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Zoned Block Device User Interface

User applications can access zone information and manage zones of a zoned block device using two types of interfaces.

  1. ioctl() system calls suitable for use from C programs

  2. sysfs attribute files accessible either directly from C programs as regular files or scripted languages (shell scripts, python, etc).

ZBD C Application Programming Interface

The C header file /usr/include/linux/blkzoned.h contains macro definitions and data structure definitions allowing an application developer to retrieve zoned disk zone information (a list of zone descriptors) and to control zone write pointer.

Zone Descriptor

A zone descriptor completely describes a zone information: the zone location on disk, the zone type, the zone condition (state), and the position of the zone write pointer for sequential zones.

The data structure type struct blk_zone is used to define a zone descriptor.

 * struct blk_zone - Zone descriptor for BLKREPORTZONE ioctl.
 * @start: Zone start in 512 B sector units
 * @len: Zone length in 512 B sector units
 * @wp: Zone write pointer location in 512 B sector units
 * @type: see enum blk_zone_type for possible values
 * @cond: see enum blk_zone_cond for possible values
 * @non_seq: Flag indicating that the zone is using non-sequential resources
 *           (for host-aware zoned block devices only).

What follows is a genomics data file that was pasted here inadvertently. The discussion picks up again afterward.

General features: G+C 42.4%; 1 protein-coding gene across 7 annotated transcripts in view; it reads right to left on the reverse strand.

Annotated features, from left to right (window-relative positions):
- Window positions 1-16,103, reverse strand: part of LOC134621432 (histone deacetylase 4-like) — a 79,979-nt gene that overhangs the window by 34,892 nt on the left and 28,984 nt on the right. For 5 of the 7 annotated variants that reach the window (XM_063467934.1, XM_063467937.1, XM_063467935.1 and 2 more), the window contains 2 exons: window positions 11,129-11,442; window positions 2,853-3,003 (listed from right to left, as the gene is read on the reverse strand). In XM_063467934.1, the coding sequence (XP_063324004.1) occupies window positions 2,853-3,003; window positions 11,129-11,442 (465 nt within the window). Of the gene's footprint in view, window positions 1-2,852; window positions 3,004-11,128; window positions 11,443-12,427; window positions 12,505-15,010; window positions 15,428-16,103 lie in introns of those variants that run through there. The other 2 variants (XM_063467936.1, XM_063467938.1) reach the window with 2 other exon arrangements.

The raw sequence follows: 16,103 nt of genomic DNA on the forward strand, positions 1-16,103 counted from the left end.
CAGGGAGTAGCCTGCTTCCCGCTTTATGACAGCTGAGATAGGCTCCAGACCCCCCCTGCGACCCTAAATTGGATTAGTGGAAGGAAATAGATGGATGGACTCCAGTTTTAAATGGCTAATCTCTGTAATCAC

* @reset: Flag indicating that a zone reset is recommended.
 * @reserved: Padding to 64 B to match the ZBC/ZAC defined zone descriptor size.
 * start, len and wp use the regular 512 B sector unit, regardless of the
 * device logical block size. The overall structure size is 64 B to match the
 * ZBC/ZAC defined zone descriptor and allow support for future additional
 * zone information.
struct blk_zone {
        __u64   start;          /* Zone start sector */
        __u64   len;            /* Zone length in number of sectors */
        __u64   wp;             /* Zone write pointer position */
        __u8    type;           /* Zone type */
        __u8    cond;           /* Zone condition */
        __u8    non_seq;        /* Non-sequential write resources active */
        __u8    reset;          /* Reset write pointer recommended */
        __u8    reserved[36];
As indicated in the comments to this data structure definition, the unit that is used to represent zone start position, size and write pointer position is 512B sector size, regardless of the actual logical block size of the device. Even for 4K disks, the above zone descriptor fields are measured in 512 byte sectors.

Zone Type

The zone descriptor type field can have any of the values defined by the enumeration enum blk_zone_type.

 * enum blk_zone_type - Types of zones allowed in a zoned device.
 * @BLK_ZONE_TYPE_CONVENTIONAL: The zone has no write pointer and can be writen
 *                              randomly. Zone reset has no effect on the zone.
 * @BLK_ZONE_TYPE_SEQWRITE_REQ: The zone must be written sequentially